The American Thoroughbred is loaded with stamina bloodlines. One of the hugest misstatements made in the sport horse world is that the American Thoroughbred is a 'sprint only' breed. It is spouted continuously in trade journals, at warmblood inspections, in articles both here and abroad. But it is a lie. I don't think most of those who pass it on know what they are saying is untrue, but then they did not do their homework either, and like the effect of malicious gossip has on someone's reputation, so this pernicious twisting of the truth has had its effect on our understanding of this breed, even by our own equestrians. It is a tragedy.
Above is the stayer Discovery, called the Iron Horse for his ability to win at distance while carrying heavy weight. He is a descendant of the American staying dynasty of Fair Play. He is a chef-de-race of stamina. Just as powerful is his close relative, another stamina line found in sport horses, Man O' War, a sire Dr. Birdsall ranks as #2 in influence in the modern sport horse--and he was born in 1917, so that is quite a long reign. Man O' War is a genetic giant in all sport: racing and non-racing, and he is one of the strongest genetic transmitters of jump out there, plus this is a sound line.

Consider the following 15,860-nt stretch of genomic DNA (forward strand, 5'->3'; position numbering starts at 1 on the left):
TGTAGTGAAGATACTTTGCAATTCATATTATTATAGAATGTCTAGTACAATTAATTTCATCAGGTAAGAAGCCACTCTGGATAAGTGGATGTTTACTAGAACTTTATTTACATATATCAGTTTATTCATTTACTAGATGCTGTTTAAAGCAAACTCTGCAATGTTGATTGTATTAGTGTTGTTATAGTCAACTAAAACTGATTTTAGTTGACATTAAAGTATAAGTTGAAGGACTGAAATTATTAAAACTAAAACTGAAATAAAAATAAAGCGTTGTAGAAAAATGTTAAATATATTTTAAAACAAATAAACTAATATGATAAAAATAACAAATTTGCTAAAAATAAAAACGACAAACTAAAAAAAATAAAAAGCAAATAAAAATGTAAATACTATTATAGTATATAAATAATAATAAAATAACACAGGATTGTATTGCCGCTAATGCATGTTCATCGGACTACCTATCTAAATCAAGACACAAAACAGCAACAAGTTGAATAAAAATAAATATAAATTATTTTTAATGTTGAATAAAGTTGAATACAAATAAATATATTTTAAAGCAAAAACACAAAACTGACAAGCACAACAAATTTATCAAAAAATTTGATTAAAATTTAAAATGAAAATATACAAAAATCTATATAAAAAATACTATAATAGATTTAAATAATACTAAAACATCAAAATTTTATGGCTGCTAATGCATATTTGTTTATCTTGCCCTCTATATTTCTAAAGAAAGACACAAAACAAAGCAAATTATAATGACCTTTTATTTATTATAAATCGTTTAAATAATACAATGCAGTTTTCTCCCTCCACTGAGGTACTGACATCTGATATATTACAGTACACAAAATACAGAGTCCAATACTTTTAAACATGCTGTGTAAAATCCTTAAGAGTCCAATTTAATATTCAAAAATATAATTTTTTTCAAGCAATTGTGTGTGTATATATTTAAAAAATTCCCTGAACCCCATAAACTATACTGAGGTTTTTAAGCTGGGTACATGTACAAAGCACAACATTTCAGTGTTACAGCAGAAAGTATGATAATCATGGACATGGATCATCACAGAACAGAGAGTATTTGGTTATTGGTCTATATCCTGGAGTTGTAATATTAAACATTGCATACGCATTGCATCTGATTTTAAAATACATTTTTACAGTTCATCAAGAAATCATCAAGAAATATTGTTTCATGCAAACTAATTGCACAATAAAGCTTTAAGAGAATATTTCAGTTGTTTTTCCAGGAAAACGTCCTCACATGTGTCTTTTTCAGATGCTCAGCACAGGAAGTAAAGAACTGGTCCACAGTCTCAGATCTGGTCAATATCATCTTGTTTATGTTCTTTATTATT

As breeders we know that selective breeding for certain traits, along with performance testing is the basis of our successful sport breeding. What most of us didn't know was that the greatest breeding program for true distance racing in the entire world was conducted here in America. For two-hundred years 1665-1875 the American racehorse was bred and tested for four-mile heat racing, and in that time our breed set world records that have never been beaten since. Those individual horses, the pinnacle of stamina and soundness (many still racing in their teens) are behind all our top sport breeds, both race and saddle sport. And I discovered that our modern racers and sport horses that excel have 'critical mass' in those mighty racers of yesteryear (see Legacy of Lexington).